# The Definitive Four Fours Answer Key

This is the home page of ``The Definitive Four Fours Answer Key'' by David A. Wheeler. I call it the ``definitive'' answer key, because at the time of this writing it has more answers than anybody else for the ``four fours'' problem. The goal of the four fours problem is to find a mathematical expression for every integer from 0 to some maximum positive integer, using only common mathematical symbols and exactly four fours (no other digits are allowed). For example, zero is 44-44, one is 44/44, 2 is 4/4+4/4, 3 is (4+4+4)/4, and so on. Since there are variations in what mathematical operations are allowed, I created an ``impurity index'' for each expression; see the paper for more information.

Currently, I list whole number answers from 0 up to 40,000.

You can download the definitive four fours answer key, with discussion, in PDF format. If you just want the answers, I also have them available in ASCII text format (which lists the result, the impurity level, and the mathematical expression). Note that these are large files; both are over 1.6 Megabytes, so don't load these if you have a slow Internet connection.

If you just want a sampler of the answers, you can view the abbreviated list of answers; this one is the ASCII text format of the answers from 0 to 1,000. This sampler is only about 32K, and is better for those with slow Internet connections.

See the PDF version of the paper for a detailed description of my assumptions. However, here's a quick summary of the ``impurity'' levels. The ``zeroth'' level allows addition (+), subtraction/negation (-), multiplication (*), division (/), square root (sqrt), factorial (!), and power (^). Parentheses may be used for grouping. The digit 4 must be used exactly four times, and the decimal digit (.) can be used. The higher impurity levels are:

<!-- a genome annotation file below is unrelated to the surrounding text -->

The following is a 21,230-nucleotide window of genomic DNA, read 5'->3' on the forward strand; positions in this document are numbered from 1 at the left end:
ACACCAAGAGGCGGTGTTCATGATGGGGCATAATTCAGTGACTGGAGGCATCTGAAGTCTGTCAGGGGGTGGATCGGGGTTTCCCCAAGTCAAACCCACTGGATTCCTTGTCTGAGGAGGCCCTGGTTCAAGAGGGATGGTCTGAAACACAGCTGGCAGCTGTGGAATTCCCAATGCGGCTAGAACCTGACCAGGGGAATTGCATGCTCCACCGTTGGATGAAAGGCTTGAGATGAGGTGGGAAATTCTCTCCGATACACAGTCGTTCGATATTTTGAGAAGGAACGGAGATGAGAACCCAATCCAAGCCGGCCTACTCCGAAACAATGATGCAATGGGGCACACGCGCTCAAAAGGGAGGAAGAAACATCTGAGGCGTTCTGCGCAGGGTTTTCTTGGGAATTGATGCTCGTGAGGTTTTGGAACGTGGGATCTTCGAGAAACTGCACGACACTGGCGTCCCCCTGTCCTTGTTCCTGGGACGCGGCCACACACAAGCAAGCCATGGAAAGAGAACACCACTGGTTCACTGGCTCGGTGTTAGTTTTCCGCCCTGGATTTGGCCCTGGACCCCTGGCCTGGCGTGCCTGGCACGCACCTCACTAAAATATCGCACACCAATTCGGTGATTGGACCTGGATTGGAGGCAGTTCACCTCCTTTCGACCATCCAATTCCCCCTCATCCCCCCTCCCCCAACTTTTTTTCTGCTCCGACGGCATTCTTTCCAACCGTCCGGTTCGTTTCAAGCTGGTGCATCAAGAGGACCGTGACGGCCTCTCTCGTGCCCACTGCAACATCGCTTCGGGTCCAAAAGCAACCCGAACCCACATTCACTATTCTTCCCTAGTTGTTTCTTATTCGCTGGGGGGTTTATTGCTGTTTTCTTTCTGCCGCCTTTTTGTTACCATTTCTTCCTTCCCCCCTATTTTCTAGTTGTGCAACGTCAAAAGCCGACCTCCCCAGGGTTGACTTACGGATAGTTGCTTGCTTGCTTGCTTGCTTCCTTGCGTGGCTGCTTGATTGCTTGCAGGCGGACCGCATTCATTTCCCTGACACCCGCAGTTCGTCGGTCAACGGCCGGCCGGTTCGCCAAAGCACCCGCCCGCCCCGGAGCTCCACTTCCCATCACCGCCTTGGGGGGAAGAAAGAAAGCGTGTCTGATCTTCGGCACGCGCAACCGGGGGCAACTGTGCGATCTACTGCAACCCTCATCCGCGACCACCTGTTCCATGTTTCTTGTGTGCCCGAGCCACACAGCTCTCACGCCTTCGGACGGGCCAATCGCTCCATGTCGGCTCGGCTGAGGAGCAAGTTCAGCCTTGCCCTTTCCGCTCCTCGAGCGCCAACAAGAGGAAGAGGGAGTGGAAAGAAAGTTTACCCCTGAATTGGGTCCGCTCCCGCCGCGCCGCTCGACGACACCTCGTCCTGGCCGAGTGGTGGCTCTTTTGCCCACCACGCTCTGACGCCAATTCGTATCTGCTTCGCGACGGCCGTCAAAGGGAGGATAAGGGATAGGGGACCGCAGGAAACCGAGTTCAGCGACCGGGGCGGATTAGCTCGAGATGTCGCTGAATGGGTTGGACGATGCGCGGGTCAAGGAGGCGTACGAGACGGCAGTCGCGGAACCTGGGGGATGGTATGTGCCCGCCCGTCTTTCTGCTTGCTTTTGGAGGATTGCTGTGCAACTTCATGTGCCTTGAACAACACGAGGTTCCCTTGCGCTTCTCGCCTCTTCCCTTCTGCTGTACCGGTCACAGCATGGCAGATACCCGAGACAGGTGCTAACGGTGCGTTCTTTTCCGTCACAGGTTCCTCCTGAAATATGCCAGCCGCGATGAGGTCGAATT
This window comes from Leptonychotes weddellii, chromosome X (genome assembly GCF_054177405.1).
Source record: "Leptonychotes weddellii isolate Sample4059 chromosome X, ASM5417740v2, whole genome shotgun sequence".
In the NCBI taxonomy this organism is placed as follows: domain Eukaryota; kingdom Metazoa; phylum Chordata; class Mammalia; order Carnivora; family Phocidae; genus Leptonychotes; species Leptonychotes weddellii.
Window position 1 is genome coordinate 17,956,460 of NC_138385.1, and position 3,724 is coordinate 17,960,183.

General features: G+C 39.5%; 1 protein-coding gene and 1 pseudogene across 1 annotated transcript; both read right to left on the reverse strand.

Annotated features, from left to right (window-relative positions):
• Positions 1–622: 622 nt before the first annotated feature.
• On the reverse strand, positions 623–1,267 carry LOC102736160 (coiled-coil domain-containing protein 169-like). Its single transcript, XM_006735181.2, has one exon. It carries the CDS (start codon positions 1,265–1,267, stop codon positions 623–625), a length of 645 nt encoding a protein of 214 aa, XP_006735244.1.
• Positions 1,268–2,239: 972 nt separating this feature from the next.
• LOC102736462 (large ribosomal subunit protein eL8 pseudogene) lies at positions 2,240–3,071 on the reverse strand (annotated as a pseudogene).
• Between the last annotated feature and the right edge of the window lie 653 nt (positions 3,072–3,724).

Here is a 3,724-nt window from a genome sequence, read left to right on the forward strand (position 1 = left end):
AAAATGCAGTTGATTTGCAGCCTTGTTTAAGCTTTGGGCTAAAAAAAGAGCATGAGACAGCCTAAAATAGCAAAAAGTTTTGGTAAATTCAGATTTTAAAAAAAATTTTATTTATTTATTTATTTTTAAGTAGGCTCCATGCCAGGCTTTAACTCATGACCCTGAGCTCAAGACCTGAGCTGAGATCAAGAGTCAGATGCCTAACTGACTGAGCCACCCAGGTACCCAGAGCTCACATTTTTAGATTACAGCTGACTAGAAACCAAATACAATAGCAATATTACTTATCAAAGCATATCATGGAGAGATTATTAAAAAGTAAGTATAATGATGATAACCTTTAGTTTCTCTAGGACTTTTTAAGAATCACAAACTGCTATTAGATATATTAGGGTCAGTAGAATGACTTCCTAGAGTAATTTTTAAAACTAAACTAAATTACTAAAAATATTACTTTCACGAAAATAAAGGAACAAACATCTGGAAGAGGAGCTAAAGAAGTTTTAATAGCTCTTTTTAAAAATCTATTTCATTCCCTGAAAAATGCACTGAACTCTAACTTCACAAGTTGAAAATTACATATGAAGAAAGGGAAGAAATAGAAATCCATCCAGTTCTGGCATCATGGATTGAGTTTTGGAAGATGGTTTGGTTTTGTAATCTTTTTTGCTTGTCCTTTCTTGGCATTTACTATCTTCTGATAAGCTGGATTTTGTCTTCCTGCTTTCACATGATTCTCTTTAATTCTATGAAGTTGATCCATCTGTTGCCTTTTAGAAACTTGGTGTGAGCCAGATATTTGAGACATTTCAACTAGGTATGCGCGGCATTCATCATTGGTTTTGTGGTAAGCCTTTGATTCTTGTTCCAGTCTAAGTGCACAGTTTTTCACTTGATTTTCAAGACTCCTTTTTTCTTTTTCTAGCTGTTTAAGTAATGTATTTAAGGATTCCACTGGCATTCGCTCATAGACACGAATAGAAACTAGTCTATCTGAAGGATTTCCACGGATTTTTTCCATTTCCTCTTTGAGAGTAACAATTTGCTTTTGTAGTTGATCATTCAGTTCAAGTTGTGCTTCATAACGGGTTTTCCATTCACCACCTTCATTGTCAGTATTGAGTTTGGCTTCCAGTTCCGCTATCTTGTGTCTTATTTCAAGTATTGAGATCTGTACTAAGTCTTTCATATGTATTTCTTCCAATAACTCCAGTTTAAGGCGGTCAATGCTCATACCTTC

• 2: The overline, an infinitely repeated digit (shown as ~ in ASCII text).
• 3: An arbitrary root power.
• 4: The gamma function; gamma(x) = (x-1)!.
• 5: %.
• 6: The square function.
• 7: logical-or, exclusive-or, and logical-and.
• 8: logical left shift and right shift.
I always choose the solution with the smallest impurity, then the fewest number of operations with that impurity.

Some of these solutions are incredibly difficult to find otherwise. For example, solutions for 113 and 123 are incredibly hard to find. Here are my solutions for 113 and 123:

```  113 = gamma(gamma(4))-(4!+4)/4
123 = sqrt(sqrt(sqrt((sqrt(4)/.4)^4!)))-sqrt(4)
```

(It turns out that element 113 is hard to find too.)

Some people have sent me a few minor additions. I intend to fold them in eventually, but for now, they are:

```197 (5) = (4-(4!/4)%)/sqrt(4)%       [Anthony Bailey, better than impurity 6]
239 (0) = ((4! * 4) - .4) / .4       [Jay N. Giedd]
397 (5) = (4+4-gamma(4)%)/sqrt(4)%   [Anthony Bailey, better than impurity 6]
990 = 44/(.4~-.4)                    [Roger Webber]
951 = 4!*(4!+sqrt(sqrt(sqrt(.4^(-4!)))))     [Roger Webber]
```

Other sites that discuss the four fours problem include the comp-sci collection, Paul Bourke's collection (with Frank Mrazik) (but note that some solutions use non-standard notation!), the collection of ``interesting'' solutions at wheels.org, and the Math Forum/Ruth Carter's list at Pete Karsanow's Four Fours FAQ. Anthony Bailey has some answers with a similar but not identical notion of purity. There is also a page emphasizing solutions based on the book for Texas Instruments (TI) calculators (note: this site has download limitations and sometimes isn't available). Mathnet discusses the Four Fours Problem too. Note that there are many variations in the rules (e.g., some allow fewer than four fours, or different operations). Heiner discusses a variant called the ``year puzzle.''

The first known occurrence of this puzzle in print is in "Mathematical Recreations and Essays" by W. W. Rouse Ball, published in 1892. Ball describes it as a "traditional recreation".